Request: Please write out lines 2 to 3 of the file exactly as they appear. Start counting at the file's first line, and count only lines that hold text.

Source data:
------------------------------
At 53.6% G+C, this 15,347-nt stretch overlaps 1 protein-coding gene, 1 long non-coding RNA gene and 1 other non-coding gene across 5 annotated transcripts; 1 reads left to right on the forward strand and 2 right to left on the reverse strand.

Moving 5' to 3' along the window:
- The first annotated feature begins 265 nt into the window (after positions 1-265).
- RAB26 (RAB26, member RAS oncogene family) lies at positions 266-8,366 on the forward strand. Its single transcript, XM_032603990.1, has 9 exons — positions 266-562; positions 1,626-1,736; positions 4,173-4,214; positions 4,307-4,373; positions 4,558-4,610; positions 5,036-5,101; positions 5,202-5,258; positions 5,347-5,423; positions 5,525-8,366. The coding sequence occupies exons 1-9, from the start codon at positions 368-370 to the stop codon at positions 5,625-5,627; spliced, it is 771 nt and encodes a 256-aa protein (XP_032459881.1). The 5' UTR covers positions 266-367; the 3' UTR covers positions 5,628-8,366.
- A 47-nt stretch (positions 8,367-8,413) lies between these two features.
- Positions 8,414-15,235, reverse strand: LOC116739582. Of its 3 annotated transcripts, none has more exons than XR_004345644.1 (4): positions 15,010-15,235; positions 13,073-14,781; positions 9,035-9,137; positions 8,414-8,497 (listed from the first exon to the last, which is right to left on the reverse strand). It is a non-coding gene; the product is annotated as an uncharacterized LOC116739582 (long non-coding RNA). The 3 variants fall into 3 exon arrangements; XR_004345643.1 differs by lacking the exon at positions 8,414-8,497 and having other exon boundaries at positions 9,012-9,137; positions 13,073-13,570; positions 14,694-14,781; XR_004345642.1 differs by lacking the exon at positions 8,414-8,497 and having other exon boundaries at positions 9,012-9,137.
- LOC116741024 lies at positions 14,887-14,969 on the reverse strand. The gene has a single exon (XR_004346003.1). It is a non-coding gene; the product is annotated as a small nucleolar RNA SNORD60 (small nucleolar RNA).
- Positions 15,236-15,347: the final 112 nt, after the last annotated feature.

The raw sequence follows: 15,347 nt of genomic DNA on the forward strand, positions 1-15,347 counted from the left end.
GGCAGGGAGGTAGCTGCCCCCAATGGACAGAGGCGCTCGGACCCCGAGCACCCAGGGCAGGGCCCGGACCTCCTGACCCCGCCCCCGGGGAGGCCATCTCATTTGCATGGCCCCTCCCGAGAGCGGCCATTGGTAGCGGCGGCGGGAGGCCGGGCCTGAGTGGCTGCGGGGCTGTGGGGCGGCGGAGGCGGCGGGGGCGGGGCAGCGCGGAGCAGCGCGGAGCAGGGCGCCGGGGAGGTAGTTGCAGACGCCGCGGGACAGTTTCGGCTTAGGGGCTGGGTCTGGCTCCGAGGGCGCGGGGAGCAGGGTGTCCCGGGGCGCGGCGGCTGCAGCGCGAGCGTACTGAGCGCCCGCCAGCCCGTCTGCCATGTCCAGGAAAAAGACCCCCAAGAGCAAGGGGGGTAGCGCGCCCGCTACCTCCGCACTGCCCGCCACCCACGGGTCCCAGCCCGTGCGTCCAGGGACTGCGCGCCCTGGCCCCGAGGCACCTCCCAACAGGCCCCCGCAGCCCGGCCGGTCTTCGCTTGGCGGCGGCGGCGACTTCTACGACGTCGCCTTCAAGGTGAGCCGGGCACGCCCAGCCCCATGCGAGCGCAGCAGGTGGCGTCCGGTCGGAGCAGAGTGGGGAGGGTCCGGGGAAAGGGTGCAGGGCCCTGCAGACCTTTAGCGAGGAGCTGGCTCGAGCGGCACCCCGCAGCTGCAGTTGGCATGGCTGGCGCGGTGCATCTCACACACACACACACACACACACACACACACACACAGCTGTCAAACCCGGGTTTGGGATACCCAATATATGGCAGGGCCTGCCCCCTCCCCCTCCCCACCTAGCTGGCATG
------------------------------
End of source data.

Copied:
Moving 5' to 3' along the window:
- The first annotated feature begins 265 nt into the window (after positions 1-265).